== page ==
The first leg of this year’s 3 Rivers Expedition is in the books, a combination of hiking, cycling and canoeing the Carbon River from the flanks of Mount Rainier to its confluence with the Puyallup River, near Orting. Along the way, four water samples were collected at specific points along the river to be analyzed later for microplastics.
Getting to the toe of the glacier didn’t happen, mostly because of significant trail and bridge washouts that occurred over the winter. From Ipsut Creek, the trail is only usable for the first 1.7 miles. To get past that point, you have to be willing to scramble over rockfall and cross the river a few times if you want to get further up. That’s what we did but even at that, you get to a point where all meaningful progress has stopped. That’s where the first sample was collected, about a mile below the glacier in the alpine portion of the river.
Sample #2 was collected the next day after riding out from Ipsut Creek down the old park road and out past the National Park entrance. Numerous car camps were set up along the water just down from the park boundary, and the amount of debris and garbage the occupants of these roadside campsties (sic) generated and left behind was truly astounding. Everything from old tires to piles of disposable diapers, shattered styrofoam coolers and countless empty cans that once held crappy, yellow macrobrew. Just downstream from all this is where the second sample was collected.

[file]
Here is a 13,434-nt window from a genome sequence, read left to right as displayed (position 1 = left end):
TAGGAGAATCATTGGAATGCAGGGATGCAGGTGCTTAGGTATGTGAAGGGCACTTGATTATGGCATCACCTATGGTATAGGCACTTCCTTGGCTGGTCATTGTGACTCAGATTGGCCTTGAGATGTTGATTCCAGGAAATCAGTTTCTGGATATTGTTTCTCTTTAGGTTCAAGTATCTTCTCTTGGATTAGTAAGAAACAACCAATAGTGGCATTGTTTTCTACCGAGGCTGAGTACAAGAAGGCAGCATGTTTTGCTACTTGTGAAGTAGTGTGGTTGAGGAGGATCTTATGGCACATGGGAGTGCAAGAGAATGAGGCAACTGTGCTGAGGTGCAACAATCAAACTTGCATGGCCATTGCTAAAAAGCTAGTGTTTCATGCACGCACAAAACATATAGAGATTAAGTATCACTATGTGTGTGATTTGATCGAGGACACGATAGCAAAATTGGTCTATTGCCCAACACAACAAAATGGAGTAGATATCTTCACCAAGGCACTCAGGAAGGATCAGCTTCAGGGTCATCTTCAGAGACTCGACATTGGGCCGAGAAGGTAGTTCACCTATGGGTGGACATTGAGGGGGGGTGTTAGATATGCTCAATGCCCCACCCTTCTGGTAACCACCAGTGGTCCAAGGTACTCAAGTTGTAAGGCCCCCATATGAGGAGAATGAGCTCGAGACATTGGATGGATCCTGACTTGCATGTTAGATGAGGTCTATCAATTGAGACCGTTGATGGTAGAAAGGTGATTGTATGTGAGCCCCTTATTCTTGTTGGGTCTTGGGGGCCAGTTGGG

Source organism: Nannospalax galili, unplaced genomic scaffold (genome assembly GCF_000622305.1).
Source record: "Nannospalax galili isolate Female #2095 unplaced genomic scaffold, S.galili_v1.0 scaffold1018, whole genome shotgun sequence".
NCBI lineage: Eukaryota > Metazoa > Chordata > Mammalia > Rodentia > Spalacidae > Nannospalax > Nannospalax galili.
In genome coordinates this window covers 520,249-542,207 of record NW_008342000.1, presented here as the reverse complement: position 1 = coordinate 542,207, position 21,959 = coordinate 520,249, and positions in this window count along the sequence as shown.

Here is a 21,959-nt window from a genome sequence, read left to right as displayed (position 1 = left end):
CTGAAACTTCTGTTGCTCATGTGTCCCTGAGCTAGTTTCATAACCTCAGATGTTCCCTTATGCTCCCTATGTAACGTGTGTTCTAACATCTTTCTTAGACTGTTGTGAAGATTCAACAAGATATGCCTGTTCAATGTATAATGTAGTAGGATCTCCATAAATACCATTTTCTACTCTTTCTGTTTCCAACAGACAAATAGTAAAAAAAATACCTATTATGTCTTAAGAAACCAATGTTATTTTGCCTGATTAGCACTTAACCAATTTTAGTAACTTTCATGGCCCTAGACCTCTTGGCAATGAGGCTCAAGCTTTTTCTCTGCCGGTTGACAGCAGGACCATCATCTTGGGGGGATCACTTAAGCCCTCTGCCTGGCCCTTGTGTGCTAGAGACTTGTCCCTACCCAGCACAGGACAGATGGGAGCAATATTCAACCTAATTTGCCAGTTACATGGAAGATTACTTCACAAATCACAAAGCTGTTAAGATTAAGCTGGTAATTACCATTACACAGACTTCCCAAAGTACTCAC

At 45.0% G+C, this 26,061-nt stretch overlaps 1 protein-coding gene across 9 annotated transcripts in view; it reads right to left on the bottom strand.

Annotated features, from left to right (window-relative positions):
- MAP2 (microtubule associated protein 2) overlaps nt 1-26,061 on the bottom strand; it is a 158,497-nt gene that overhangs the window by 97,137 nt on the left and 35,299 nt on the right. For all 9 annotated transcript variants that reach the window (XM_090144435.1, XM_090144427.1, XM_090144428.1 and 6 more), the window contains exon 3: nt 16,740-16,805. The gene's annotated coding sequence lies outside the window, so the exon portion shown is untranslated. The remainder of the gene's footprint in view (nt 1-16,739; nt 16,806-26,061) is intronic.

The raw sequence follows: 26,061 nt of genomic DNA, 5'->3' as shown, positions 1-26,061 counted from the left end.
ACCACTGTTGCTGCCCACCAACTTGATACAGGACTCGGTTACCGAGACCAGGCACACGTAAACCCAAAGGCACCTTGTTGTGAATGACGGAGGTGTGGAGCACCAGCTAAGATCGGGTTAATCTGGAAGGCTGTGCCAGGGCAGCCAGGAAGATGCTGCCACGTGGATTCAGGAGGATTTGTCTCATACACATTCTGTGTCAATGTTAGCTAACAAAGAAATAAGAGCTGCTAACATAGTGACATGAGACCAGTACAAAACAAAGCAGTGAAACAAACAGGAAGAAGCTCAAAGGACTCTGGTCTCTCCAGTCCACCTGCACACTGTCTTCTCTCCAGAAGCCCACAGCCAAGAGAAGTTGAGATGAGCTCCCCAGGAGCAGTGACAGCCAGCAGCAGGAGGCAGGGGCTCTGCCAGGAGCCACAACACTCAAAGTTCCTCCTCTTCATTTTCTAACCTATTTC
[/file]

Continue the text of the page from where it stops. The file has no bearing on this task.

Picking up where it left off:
Not far down from here, the river enters a gorge and becomes a steady Class V for a few miles. Just below the town of Carbonado, the canoeing portion of the trip began. Sample #3 was taken at the put-in and Sample #4 was collected about 1/4 mile up river from the confluence. The canoeing started off a steady Class 2+ and gradually eased up as the river entered the flatlands. Still, rapids were fairly continuous at the top of the run, some sections were pretty wet rides and there were several stops early on, just to empty water out of the boat. It felt good to back in a canoe again, though, and I’m looking forward to the next installment already.
And now that the Carbon is in the rear-view mirror, the focus turns to the White. Almost triple the length of the Carbon River, the White River begins on the east side of Mount Rainier and wraps around the north side of the mountain before it finds its way to the Puyallup. It’s a long and winding river with a long and complex history. Just a few weeks to go!